Filegroup restores in SQL Server
Filegroup restores offer some additional complexities, especially in SQL Server 2005. You can restore a file or filegroup to a database if a single file becomes corrupt. This allows for more flexibility when working with larger databases. Assuming that you have files on different drives, a single drive failure will not necessarily require an entire database to be restored. This can save valuable time when you're recovering from a failure.
Large databases can take a long time to restore -- just as backups can -- but having multiple filegroups allows you to cut down the time it takes. Additionally, SQL Server 2005 introduced online restores. The catch here is that the database will come online one filegroup at a time. In other words, you restore the primary filegroup first and users can be allowed to access data in that filegroup while the restore continues in other filegroups.
As each filegroup restore completes, the data in that filegroup is also made available to the end users. This does require some careful planning on the part of the administrator. You need to make sure that critical data is restored first and archived, and less frequently accessed data is restored later. To do this properly, you must have an excellent understanding of your database and how it is used.
What I am about to say may make some DBAs cringe, but you must spend time talking with the developers of any applications that access the database. You need to know what data is crucial and what data can come online at a later time. Once you fully understand that, you can develop a filegroup strategy that will work well with online backups.
Planning for filegroups
When planning for filegroups, it is just as much about recoverability as it is about performance. Be sure to take into account the need to back up and restore your database. Don't get into a situation where you are using filegroups for the wrong reasons, and be sure to avoid a filegroup structure that would hinder your ability to back up or restore. Another common mistake is using too many filegroups. If you separate data in the wrong way, performance can actually be degraded. So remember to take into account performance when you are planning a restore.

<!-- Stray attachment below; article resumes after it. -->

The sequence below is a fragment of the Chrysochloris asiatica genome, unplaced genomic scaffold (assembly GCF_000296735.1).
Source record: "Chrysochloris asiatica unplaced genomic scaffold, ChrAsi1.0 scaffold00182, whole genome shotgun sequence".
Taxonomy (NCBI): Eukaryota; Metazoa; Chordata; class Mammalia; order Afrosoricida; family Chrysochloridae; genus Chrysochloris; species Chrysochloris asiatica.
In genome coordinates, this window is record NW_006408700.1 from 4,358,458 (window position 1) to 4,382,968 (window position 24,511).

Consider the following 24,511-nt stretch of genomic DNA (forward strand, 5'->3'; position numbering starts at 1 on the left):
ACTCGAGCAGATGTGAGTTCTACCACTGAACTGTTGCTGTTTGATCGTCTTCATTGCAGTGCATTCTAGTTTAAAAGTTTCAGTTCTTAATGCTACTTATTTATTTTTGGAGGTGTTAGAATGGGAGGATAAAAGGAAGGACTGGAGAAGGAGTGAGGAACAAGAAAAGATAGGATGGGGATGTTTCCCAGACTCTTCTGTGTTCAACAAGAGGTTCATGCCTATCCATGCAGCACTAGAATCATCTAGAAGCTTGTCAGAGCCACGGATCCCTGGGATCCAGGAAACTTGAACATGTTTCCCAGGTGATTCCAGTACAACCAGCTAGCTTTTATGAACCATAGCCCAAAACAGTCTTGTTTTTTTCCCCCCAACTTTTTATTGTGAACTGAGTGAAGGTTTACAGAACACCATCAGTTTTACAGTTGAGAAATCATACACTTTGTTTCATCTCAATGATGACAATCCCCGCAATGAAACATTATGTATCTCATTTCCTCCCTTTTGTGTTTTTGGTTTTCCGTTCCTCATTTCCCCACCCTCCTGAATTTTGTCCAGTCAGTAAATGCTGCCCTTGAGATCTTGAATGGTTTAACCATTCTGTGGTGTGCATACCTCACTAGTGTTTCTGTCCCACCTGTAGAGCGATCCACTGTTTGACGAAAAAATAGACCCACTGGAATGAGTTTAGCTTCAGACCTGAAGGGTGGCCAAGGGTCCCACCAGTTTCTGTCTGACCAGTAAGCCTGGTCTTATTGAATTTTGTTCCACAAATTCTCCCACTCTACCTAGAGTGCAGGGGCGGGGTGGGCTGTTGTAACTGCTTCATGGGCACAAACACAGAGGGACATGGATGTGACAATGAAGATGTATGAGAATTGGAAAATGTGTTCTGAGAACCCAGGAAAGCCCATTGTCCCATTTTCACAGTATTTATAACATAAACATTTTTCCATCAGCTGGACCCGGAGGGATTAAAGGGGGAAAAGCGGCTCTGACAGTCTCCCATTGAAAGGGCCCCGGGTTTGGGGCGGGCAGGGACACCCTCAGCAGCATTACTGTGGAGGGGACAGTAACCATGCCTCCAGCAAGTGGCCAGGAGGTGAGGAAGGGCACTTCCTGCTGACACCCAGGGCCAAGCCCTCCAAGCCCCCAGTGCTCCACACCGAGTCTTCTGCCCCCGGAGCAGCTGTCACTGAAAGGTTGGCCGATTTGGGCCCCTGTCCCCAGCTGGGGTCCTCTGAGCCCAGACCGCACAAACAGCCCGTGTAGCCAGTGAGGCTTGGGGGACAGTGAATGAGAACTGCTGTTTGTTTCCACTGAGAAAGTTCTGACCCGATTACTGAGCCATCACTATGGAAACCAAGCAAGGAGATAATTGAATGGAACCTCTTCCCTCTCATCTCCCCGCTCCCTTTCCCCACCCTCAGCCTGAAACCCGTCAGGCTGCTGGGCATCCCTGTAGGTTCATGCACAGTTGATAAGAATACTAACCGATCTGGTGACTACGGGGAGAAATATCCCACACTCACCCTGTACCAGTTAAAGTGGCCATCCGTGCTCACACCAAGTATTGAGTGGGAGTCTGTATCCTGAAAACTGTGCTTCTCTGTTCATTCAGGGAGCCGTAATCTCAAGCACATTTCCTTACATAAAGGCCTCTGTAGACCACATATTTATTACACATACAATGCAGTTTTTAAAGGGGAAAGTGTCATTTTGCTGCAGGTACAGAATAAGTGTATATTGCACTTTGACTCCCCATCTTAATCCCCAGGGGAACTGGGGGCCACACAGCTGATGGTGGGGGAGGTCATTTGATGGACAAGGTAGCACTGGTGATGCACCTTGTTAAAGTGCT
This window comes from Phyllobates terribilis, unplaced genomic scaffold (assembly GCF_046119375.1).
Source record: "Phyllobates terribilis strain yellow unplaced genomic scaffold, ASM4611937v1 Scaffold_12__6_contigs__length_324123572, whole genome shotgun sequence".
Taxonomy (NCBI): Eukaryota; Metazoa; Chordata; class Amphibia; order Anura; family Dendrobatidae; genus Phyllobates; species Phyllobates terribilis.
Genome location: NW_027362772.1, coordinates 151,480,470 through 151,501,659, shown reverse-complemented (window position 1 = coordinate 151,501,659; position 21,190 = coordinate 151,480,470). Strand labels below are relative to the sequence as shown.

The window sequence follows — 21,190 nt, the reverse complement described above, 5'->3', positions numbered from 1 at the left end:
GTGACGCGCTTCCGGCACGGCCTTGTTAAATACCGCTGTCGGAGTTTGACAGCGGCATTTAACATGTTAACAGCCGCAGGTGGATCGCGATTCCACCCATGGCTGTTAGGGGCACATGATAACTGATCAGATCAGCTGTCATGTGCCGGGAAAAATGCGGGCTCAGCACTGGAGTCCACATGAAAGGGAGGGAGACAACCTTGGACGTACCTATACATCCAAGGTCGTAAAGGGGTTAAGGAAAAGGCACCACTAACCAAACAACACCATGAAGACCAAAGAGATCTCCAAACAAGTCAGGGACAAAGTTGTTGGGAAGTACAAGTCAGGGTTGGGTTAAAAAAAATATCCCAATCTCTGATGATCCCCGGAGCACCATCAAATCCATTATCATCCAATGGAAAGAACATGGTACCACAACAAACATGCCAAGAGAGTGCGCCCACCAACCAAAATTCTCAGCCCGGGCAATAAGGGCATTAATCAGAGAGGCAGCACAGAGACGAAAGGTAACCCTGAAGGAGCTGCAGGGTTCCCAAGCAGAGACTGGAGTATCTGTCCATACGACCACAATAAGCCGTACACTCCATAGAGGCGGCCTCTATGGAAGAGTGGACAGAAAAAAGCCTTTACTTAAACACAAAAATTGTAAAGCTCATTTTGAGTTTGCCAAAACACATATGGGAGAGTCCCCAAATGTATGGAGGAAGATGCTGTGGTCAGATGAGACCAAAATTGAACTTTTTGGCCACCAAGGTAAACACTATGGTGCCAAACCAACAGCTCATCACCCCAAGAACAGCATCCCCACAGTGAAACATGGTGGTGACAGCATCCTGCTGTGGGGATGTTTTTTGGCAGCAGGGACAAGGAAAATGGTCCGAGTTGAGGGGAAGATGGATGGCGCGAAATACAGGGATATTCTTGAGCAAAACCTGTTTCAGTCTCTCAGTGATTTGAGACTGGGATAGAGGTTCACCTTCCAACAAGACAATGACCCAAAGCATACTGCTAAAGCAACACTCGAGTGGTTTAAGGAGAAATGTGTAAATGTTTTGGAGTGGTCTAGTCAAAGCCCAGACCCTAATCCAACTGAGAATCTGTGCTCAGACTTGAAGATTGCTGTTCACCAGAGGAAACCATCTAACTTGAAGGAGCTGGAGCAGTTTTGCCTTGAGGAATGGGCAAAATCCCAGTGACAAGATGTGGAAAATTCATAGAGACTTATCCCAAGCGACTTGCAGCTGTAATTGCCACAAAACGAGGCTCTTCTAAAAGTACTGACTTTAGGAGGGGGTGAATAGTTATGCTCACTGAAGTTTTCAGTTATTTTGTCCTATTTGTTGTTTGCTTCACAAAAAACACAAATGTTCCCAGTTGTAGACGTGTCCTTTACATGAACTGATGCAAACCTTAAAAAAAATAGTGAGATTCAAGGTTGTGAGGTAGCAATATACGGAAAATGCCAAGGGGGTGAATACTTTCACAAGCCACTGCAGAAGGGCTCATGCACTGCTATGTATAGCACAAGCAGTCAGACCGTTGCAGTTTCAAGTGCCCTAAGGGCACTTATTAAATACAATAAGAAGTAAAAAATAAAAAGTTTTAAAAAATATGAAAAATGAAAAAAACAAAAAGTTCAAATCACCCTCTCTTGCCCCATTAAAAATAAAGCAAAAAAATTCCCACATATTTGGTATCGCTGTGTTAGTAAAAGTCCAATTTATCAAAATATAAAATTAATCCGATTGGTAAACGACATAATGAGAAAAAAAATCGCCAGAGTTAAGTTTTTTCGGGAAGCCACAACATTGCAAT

Avoid working in a bubble, and that goes double when working with databases. Too many different processes and applications can touch a database. Even other databases can be dependant on your database. A plan that only optimizes for backup and restore without taking performance into account is not a good plan, and vice versa. Just be aware of the big picture before you get to the implementation phase, and take the extra time up front to prevent disastrous problems later. I am not suggesting you run out and carve up all your databases into multiple files and filegroups, but there is certainly a place and a time for their use.
ABOUT THE AUTHOR:
Eric Johnson (MCSE, MCITP: Database Administrator, MCSD) is a co-founder of Consortio Services and the primary Database Technologies Consultant. He has delivered numerous SQL Server training classes and webcasts as well as presentations at national technology conferences. He has presented at TechMentor on SQL Server 2005 Replication, Reporting Services, and Integration Services. Eric is active in the local SQL Server Community, serving as the president of the Colorado Springs SQL Server Users Group.